• Y. Miroshnychenko, W. Alt, I. Dotsenko, L. Förster, M. Khudaverdyan, D. Meschede, D. Schrader and A. Rauschenbeutel
    An atom-sorting machine, Nature 442, 151 (2006)BibTeX
    Laser cooling and trapping techniques allow us to control and manipulate neutral atoms. Here we rearrange, with submicrometre precision, the positions and ordering of laser-trapped atoms within strings by manipulating individual atoms with optical tweezers. Strings of equidistant atoms created in this way could serve as a scalable memory for quantum information.
  • Y. Miroshnychenko, W. Alt, I. Dotsenko, L. Förster, M. Khudaverdyan, A. Rauschenbeutel and D. Meschede
    Precision preparation of strings of trapped neutral atoms, New J. Phys. 8, 191 (2006)arXivBibTeXPDF
    We have recently demonstrated the creation of regular strings of neutral caesium atoms in a standing wave optical dipole trap using optical tweezers [Y. Miroshnychenko et al., Nature, in press (2006)]. The rearrangement is realized atom-by-atom, extracting an atom and re-inserting it at the desired position with sub-micrometer resolution. We describe our experimental setup and present detailed measurements as well as simple analytical models for the resolution of the extraction process, for the precision of the insertion, and for heating processes. We compare two different methods of insertion, one of which permits the placement of two atoms into one optical micropotential. The theoretical models largely explain our experimental results and allow us to identify the main limiting factors for the precision and efficiency of the manipulations. Strategies for future improvements are discussed.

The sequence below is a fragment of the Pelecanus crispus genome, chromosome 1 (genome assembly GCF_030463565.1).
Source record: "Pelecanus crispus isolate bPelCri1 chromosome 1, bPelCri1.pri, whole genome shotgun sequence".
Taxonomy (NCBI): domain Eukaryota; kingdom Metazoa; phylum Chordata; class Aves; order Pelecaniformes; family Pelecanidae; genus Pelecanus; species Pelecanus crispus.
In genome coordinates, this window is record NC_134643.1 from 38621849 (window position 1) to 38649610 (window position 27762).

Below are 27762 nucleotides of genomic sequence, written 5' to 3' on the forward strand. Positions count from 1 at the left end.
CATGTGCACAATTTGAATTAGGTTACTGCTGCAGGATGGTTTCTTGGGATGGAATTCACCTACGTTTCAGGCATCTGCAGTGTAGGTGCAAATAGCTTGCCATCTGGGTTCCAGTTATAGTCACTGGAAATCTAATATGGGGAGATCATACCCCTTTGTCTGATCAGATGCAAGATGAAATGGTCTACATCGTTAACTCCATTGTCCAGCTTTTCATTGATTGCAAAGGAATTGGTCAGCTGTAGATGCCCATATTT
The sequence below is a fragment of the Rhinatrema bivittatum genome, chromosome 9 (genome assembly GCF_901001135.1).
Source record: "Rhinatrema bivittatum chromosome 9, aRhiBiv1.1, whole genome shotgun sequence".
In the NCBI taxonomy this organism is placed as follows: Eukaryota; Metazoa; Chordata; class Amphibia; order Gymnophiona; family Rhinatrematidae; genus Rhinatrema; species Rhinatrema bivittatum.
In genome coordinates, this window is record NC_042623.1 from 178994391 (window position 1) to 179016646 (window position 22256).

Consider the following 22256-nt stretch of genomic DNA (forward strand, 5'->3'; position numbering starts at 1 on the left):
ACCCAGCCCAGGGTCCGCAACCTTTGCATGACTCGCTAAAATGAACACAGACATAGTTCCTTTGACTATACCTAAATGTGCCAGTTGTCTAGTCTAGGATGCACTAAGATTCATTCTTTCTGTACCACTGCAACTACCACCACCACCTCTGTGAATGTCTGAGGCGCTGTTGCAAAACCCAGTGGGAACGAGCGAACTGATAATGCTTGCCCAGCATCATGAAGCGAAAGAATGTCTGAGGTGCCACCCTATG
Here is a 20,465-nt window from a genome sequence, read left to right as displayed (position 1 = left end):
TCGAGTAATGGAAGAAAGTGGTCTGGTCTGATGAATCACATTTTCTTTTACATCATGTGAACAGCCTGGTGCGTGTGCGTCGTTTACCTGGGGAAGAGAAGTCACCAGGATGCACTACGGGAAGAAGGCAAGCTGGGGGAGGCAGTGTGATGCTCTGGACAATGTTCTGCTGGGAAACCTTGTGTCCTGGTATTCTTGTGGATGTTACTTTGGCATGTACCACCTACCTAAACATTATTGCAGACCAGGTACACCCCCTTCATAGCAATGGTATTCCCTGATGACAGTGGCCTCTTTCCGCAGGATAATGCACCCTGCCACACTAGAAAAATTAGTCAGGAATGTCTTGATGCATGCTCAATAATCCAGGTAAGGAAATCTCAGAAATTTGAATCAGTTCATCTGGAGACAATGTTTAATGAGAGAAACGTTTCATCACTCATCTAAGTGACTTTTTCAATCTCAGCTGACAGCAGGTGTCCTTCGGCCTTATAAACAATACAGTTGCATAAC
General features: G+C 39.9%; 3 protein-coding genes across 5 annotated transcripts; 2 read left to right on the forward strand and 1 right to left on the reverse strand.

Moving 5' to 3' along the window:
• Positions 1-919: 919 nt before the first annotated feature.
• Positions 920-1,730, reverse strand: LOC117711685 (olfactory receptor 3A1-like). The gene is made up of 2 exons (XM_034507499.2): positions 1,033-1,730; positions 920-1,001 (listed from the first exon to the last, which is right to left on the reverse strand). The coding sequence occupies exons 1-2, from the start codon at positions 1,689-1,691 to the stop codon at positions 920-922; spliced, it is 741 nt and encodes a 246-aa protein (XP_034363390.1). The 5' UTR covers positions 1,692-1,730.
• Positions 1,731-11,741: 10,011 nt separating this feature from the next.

• L. Förster, W. Alt, I. Dotsenko, M. Khudaverdyan, D. Meschede, Y. Miroshnychenko, S. Reick and A. Rauschenbeutel
    Number-triggered loading and collisional redistribution of neutral atoms in a standing wave dipole trap, New J. Phys. 8, 259 (2006)BibTeXPDF
    We implement a technique for loading a preset number of up to 19 atoms from a magneto-optical trap into a standing wave optical dipole trap. The efficiency of our technique is characterized by measuring the atom number before and after the loading process. Our analysis reveals details of the trap dynamics that are usually masked when working with larger atomic ensembles. In particular, we identify a low-loss collisional blockade mechanism. It forces the atoms to redistribute in the periodic potential until they are all stored in individual trapping sites, thereby strongly reducing site occupation number fluctuations.